Mormons try to brush up image while in spotlight
The Mormon Church reached a milestone today, as Jon Huntsman Jr. joined the presidential race, adding a second Mormon to the growing field of candidates. Mormon Mitt Romney is also campaigning for the White House.
So what does this mean for the church?
CBS News Correspondent Priya David Clemens reported it appears the Church of Latter Day Saints is seizing the moment to brush up its image.
Reporting from the Mormon central city, Salt Lake City, Clemens noted Mormons view the addition of Huntsman to the race as a positive for them.
One man there told CBS News, "I think it's positive that (it's) letting people know that we're willing to serve."
But Mormons Huntsman and Romney aren't using the moment to preach their religion to the public. In fact, they're doing quite the opposite. Huntsman makes it a point to say that he has a family from diverse backgrounds. His wife was raised Episcopalian and they've adopted a daughter from India and celebrate her Hindu traditions.
Romney has said, "It's important to recognize that, while differences in theology exist between the churches in America, we share a common creed of moral convictions."
Although Romney has addressed his faith publicly, when asked, he usually declines to comment, saying he is not a spokesperson for the church.
Andrew Romano, senior writer for Newsweek, said, "The less that Romney can talk about it, the more de-emphasized it is, the better chance he has at catching the Republican nomination."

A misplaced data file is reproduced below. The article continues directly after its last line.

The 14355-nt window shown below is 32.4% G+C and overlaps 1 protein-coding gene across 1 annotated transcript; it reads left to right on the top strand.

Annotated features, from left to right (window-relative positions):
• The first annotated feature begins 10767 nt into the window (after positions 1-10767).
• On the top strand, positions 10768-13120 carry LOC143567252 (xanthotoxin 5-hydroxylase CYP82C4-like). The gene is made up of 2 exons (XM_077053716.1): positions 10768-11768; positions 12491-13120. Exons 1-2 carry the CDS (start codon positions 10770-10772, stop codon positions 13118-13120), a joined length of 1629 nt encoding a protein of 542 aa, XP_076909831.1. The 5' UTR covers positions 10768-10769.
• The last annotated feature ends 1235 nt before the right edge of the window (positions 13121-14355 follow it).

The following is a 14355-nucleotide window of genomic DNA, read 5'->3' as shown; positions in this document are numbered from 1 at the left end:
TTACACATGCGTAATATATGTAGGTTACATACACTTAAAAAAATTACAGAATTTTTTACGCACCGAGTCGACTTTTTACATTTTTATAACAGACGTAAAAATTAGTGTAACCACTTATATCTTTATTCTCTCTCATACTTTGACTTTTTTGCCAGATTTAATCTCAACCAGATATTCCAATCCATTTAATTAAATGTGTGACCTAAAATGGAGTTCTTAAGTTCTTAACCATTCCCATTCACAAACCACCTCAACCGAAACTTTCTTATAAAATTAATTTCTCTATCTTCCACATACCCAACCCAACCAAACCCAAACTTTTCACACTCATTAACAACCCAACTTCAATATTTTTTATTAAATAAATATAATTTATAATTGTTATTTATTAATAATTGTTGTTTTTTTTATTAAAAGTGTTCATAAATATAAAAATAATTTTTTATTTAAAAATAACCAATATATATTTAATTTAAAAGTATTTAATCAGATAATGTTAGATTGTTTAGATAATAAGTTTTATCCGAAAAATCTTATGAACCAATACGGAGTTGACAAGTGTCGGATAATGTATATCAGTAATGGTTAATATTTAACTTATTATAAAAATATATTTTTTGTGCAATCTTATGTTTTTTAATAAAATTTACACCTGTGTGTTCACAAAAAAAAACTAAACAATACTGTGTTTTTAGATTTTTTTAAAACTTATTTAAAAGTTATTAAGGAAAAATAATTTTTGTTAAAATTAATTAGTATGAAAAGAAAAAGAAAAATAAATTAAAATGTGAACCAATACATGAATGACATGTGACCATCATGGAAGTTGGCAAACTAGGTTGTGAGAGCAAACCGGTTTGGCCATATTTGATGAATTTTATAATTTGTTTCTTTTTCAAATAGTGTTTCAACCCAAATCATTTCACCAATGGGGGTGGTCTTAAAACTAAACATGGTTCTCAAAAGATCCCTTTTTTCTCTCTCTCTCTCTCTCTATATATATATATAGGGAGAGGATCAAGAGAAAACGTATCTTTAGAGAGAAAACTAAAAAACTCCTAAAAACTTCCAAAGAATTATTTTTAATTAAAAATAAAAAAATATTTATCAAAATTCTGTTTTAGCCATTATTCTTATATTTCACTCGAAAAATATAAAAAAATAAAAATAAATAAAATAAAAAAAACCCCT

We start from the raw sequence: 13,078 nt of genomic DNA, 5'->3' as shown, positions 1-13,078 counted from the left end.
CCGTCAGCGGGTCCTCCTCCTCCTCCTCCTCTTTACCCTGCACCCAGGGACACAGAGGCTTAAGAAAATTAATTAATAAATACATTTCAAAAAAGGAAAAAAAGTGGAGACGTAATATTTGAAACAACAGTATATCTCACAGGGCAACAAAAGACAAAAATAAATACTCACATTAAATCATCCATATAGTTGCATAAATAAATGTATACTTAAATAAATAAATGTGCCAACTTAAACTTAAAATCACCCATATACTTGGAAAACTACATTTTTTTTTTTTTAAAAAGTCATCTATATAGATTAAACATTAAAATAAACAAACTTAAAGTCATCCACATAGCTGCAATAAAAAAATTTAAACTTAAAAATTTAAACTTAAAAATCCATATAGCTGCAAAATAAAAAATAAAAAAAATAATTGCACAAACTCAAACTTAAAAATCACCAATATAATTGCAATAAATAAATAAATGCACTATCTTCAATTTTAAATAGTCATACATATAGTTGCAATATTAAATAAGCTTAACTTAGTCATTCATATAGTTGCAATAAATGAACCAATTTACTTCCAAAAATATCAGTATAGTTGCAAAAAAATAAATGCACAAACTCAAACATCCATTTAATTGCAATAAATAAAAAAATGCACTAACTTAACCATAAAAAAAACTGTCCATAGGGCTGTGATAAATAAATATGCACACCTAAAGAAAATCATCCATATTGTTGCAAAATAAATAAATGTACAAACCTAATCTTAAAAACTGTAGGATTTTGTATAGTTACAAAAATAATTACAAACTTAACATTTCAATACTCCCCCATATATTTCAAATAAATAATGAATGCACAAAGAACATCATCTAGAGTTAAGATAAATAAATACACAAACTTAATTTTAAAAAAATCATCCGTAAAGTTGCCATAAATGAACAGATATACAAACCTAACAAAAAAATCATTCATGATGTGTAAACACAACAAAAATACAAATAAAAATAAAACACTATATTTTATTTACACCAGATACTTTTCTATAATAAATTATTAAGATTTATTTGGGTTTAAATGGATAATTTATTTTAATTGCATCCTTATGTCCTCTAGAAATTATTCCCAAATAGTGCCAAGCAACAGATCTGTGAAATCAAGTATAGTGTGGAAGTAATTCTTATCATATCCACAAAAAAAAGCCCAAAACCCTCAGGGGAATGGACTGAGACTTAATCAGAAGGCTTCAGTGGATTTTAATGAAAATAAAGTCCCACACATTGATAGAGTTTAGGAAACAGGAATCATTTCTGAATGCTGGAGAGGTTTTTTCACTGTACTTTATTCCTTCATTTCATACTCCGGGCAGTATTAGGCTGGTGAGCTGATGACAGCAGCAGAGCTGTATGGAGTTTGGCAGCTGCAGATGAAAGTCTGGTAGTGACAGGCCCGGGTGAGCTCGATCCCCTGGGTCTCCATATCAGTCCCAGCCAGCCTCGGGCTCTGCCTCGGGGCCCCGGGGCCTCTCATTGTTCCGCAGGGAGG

According to a recent poll, just 45 percent of the nation's voters have a positive view of Mormons. Only atheists and the Muslims rate lower.
No matter what people's perceptions are, it appears Mormonism is having a moment, thanks in part to shows like HBO's "Big Love," the "Twilight" trilogy by Mormon author Stephanie Meyer, and the wildly successful Broadway musical, "The Book of Mormon."
The musical is a record-breaking hit, but church officials aren't amused.
Stephen B. Allen, managing director of the Missionary Department at the Church of Jesus Christ of Latter Day Saints, told CBS News, "I think it's very cleverly done and doesn't represent what we've done and who we are."
So in an effort to re-direct the conversation, the church is sponsoring a new ad campaign in New York City, called "I'm a Mormon" - showing folks of all races surfing, hiking and riding motorcycles.
The "I'm a Mormon" campaign is a tacit admission that the church has an image problem. But church officials say perception does not equal reality.
Allen said, "More than half of the people in this country know little or nothing about the Church of Jesus Christ of Latter Day Saints. When you ask for top-of-mind ideas, they will say things like 'polygamists,' or 'secretive' or sometimes 'sexist.' So this campaign is an effort to dispel myths."
They say their research indicates it is working.
Richard Hinckley, executive director of the Missionary Department at the Church Of Jesus Christ Of Latter Day Saints, said, "We laugh around the department that, in our focus groups, that we went from weird to normal in about 45 minutes."
And that "normalcy" gives them what they want - the opportunity to tell people what they believe.
Newsweek's Romano said, "As there's been more and more success in politics and business and more coverage in the culture (of Mormons), you've seen kind of more prominence broadly in America."
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